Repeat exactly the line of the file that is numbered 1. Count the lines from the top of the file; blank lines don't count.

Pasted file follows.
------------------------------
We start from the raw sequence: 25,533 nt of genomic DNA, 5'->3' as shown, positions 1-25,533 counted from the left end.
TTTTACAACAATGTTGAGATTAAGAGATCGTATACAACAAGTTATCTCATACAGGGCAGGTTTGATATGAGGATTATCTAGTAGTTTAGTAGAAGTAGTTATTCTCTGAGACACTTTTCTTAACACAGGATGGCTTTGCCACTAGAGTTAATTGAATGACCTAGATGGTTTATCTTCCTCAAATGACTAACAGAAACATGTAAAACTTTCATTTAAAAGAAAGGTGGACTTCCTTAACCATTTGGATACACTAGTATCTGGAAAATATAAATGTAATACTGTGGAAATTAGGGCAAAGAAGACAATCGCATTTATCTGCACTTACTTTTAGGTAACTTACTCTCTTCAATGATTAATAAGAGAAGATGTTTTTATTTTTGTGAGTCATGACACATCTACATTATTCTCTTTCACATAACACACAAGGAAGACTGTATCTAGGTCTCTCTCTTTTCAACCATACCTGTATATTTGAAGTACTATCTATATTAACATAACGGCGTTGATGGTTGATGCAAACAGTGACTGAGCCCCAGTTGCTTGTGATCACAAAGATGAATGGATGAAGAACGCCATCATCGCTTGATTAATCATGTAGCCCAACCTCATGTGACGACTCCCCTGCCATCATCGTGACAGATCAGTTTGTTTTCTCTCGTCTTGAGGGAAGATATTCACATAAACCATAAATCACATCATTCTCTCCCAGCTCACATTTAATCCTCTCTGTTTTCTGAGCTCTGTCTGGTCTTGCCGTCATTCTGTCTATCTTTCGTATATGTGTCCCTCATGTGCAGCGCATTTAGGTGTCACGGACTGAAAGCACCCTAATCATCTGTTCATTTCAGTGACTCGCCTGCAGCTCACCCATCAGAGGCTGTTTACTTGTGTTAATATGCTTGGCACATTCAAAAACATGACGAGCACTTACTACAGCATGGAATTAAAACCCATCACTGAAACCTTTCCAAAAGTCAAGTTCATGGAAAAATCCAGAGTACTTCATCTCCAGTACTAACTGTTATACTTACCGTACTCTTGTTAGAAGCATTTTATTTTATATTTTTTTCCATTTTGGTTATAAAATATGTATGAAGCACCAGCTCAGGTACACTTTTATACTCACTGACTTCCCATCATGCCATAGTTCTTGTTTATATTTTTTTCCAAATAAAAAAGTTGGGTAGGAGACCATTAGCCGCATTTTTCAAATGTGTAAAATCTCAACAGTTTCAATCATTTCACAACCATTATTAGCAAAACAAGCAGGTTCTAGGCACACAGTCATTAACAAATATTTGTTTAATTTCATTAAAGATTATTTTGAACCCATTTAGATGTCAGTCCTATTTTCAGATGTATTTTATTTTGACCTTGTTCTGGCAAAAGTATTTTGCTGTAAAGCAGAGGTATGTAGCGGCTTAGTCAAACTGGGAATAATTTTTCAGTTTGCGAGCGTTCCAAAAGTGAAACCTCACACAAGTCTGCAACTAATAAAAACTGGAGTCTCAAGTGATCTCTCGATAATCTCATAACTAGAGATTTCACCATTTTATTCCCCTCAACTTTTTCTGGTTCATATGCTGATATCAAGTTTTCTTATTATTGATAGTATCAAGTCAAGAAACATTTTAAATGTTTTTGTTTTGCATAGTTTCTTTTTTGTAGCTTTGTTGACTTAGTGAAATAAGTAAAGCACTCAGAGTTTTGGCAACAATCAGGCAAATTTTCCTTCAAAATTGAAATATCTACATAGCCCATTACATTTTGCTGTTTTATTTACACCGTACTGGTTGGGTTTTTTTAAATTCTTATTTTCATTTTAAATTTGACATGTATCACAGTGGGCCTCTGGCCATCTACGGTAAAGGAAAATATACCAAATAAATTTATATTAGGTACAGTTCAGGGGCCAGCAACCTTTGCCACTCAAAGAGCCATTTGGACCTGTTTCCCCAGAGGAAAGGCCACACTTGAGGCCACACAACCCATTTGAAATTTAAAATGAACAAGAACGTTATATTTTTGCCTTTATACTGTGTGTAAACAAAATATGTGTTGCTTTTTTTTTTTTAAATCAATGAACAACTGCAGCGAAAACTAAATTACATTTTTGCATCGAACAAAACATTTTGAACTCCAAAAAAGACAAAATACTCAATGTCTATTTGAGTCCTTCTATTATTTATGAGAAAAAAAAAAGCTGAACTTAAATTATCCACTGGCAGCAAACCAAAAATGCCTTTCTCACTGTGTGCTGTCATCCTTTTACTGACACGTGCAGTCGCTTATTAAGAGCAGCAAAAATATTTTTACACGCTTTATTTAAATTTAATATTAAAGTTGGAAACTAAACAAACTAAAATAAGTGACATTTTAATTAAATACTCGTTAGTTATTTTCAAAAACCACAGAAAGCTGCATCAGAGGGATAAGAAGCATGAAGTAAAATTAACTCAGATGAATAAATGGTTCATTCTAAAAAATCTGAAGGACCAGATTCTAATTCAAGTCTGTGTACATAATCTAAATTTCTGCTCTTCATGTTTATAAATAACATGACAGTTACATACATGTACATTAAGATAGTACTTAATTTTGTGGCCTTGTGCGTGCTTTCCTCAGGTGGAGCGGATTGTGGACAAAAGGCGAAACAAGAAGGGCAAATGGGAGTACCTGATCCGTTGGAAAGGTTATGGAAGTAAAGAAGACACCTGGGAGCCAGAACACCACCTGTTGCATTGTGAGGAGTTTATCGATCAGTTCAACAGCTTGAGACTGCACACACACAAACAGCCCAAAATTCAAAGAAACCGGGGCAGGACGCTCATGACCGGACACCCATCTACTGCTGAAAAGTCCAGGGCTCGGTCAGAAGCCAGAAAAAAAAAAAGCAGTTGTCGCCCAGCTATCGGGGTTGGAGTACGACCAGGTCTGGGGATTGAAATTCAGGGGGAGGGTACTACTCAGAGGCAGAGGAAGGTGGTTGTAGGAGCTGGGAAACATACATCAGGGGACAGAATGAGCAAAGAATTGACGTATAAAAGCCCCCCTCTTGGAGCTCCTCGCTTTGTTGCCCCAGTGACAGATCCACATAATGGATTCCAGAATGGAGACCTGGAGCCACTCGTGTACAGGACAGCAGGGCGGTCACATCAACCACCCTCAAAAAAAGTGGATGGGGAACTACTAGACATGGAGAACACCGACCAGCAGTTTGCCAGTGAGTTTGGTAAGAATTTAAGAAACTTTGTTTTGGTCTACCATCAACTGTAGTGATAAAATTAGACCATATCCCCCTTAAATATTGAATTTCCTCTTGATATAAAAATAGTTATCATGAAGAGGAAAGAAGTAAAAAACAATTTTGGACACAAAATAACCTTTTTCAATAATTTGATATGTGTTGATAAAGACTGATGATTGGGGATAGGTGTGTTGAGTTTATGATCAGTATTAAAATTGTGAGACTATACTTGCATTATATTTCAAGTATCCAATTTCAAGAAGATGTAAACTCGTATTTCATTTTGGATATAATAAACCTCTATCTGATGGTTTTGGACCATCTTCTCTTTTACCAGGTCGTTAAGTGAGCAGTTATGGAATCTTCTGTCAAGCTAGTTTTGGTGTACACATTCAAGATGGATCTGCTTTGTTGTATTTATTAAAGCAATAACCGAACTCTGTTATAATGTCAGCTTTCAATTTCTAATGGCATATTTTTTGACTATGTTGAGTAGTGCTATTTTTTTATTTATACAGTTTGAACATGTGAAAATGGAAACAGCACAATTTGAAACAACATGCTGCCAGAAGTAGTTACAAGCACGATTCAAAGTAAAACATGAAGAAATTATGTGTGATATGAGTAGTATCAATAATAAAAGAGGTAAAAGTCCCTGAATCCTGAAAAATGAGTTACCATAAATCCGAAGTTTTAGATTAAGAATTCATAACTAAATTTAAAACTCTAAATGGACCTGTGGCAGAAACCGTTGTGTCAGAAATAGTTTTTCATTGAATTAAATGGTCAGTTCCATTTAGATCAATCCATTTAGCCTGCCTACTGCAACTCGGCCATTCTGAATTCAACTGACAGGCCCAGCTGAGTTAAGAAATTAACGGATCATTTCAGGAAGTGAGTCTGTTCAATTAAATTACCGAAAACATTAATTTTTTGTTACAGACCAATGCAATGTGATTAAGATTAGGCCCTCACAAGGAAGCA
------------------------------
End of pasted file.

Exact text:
We start from the raw sequence: 25,533 nt of genomic DNA, 5'->3' as shown, positions 1-25,533 counted from the left end.